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Making it play beautiful music
: Yes, after the initial set-up, music will most likely emerge from the speakers but your system will sound much better with careful attention to settings in the operating system, the media player software and the DAC. All these elements can interact in insidious and invidious ways. Making computer digital media foolproof always seems to be somewhat of a work in progress. When one looks carefully into the details—and one must to obtain audiophile-grade playback from a computer source, PC or Mac—there are always issues. For starters, streaming bit-perfect data to a DAC usually requires avoiding automatic sample rate and depth conversion within the operating system or media player. Don’t do it on the computer. Usually. And another more obvious point is to be sure to archive media with a lossless compression audio codec (Apple Lossless, Windows Media Audio Lossless or FLAC). You can also simply rip CDs to uncompressed WAV. Each format has its peculiarities but they can deliver bit-perfect data.

In the case of Windows, the built-in audio 'stack' has elaborate digital signal processing for home theater applications; it works quite well in this context but the S/PDIF stream is not bit-perfect in most cases. For pristine data, a third-party media player is required. There are several products that will accomplish this under Windows Vista and Windows 7. One popular example is the $49.98 J. River Media Center now at version 15. This program taps into Microsoft’s WASAPI (Windows Audio Session Application Programming Interface) which, among other things, allows Media Center to bypass the internal DSP and digital volume control dithering used by Windows Media Player. The J. River Media Center player supports almost every known digital audio file format; a 30-day fully functional free trial version with updates is available.

For Apple Mac users, choices are fewer. Pre-eminent is the $995 Amarra Computer Music Player which integrates tightly—and exclusively—with Apple iTunes. The latest version (1.1 as of this writing) now supports Apple Lossless. An entry-level version (no playback above 96kHz) is still a rather lofty $395. Free trial versions are also available but according to reports, playback is restricted in major ways. Consider that for roughly the price of the Amarra software alone, one could buy a high-end digital media-centric Windows 7 laptop with say an 18.4” screen, BluRay, 500+ GB of storage and the J. River Media Center license. Or one could purchase a $200 network-attached storage (NAS) device with 1.0 TB capacity for media files and pocket the difference.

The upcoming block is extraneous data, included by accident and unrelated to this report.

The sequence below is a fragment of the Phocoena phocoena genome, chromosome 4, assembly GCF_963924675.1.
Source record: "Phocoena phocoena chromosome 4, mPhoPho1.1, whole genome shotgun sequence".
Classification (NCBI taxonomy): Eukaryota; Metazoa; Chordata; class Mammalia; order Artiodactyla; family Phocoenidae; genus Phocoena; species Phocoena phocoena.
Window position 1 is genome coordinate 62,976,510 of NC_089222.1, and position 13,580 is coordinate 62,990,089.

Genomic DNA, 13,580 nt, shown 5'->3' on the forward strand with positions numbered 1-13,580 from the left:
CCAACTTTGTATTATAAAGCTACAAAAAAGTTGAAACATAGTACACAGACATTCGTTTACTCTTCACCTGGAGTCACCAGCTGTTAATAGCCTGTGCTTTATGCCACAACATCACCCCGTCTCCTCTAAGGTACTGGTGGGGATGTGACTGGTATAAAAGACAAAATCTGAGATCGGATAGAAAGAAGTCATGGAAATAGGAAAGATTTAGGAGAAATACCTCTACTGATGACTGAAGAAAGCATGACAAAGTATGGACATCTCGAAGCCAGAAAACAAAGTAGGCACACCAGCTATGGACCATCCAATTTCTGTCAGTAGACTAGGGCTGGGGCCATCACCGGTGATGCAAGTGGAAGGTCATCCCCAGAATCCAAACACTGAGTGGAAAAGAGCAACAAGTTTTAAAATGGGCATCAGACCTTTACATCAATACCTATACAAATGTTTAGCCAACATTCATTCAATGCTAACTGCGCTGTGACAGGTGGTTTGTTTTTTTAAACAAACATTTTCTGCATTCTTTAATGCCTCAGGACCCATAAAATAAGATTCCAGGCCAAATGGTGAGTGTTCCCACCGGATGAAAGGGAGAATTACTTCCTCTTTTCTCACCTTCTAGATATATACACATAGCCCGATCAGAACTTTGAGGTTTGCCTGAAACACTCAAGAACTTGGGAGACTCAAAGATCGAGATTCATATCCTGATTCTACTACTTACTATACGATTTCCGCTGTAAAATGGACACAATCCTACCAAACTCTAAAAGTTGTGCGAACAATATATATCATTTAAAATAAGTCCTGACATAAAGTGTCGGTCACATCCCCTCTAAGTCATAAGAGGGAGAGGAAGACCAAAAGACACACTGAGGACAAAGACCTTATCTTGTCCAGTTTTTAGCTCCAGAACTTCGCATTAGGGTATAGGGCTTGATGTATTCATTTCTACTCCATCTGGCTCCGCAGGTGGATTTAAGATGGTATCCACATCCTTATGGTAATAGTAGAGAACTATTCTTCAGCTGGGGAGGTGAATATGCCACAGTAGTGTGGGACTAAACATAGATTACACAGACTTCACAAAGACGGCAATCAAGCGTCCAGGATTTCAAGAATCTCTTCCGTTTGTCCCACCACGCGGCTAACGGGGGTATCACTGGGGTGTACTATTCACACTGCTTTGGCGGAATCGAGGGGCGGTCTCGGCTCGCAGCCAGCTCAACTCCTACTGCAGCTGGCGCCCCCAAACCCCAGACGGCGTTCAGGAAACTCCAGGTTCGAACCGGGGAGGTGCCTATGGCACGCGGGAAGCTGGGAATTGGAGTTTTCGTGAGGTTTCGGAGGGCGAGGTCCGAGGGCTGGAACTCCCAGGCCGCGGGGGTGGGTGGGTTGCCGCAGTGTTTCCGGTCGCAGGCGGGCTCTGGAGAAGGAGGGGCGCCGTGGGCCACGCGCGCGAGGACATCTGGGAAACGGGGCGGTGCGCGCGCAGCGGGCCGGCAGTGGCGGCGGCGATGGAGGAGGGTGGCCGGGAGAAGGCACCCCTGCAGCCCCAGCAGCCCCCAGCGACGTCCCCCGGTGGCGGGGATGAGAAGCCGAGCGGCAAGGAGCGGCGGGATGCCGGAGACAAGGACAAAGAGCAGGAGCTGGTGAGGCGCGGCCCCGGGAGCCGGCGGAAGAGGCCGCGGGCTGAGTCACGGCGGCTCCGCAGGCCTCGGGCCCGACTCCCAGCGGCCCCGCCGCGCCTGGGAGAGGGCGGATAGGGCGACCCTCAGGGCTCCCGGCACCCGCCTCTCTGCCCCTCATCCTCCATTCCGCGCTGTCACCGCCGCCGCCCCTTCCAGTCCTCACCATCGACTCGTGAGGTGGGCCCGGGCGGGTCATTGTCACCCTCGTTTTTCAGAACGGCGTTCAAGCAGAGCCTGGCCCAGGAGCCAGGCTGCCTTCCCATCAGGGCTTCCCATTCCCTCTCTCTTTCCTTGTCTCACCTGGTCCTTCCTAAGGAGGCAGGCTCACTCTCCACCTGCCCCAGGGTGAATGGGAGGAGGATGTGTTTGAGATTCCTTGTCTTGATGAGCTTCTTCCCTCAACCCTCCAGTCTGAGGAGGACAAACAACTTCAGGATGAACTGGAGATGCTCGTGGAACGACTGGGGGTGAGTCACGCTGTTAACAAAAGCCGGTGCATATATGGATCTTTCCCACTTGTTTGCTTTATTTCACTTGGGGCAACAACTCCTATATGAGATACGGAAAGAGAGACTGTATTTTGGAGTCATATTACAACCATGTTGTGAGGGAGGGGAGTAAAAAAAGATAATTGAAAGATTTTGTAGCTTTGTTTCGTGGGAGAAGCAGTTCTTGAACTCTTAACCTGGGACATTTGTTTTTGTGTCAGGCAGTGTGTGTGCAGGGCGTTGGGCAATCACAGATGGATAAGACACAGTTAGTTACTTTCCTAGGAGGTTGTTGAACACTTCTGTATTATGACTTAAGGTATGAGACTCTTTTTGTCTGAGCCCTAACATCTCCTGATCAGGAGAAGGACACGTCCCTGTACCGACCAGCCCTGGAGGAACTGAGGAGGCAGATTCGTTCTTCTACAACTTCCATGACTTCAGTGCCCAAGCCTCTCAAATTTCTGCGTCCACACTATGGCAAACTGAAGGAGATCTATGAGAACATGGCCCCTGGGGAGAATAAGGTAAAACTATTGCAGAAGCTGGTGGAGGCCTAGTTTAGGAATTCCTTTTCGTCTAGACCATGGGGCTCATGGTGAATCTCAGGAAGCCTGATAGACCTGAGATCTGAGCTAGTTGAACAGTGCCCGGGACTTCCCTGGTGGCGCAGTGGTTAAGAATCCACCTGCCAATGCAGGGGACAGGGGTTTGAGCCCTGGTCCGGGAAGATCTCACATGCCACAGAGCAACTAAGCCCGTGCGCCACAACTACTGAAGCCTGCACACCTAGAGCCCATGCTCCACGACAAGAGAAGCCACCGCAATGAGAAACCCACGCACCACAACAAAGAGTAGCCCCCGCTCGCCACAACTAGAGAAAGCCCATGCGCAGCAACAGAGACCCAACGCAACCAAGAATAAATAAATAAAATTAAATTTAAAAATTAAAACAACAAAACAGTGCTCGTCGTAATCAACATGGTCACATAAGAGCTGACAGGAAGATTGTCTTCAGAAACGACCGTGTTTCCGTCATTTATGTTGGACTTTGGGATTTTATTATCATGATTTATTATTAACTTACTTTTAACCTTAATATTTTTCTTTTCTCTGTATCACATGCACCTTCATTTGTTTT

Amarra is however tested against a long list of audiophile-grade computer DACs. This is a major consideration and should make system integration easier. Device firmware changes from time to time and such qualification is especially relevant for FireWire-based DACs, which have complex drivers. For USB-based devices and their simple native (to the OS) drivers, it probably isn’t. Is the sound quality any better? Whether the audio compression/decompression (codec) software inside Amarra is better than those in the other media players is a subtle question. Reviews are somewhat equivocal on this point so far. The results are certainly very good overall. On the other hand, a major anachronism is Amarra’s forcing the user to install a hardware dongle on a USB port to protect the product against copying. This is a major and unnecessary imposition. Requiring the user to dedicate—that is waste—a USB port for this purpose can be a problem. On laptops in general and Apple MacBooks in particular, there are never enough USB ports and most USB DACs really don’t like hubs. Delusional fan boy enthusiasms aside, keep in mind that all software has issues.

: How does the Lavry DA-11 perform on a reasonably high-quality playback system? It depends. This DAC can sound extremely good, revealing its recording-industry DNA in some cases but not so well in others. Each of its digital inputs has advantages and disadvantages for the computer audiophile and a specific sonic character to be shortly revealed. The differences relate not only to the essential characteristics of each format but also to the DA-11’s engineering implementation - and of course interconnects.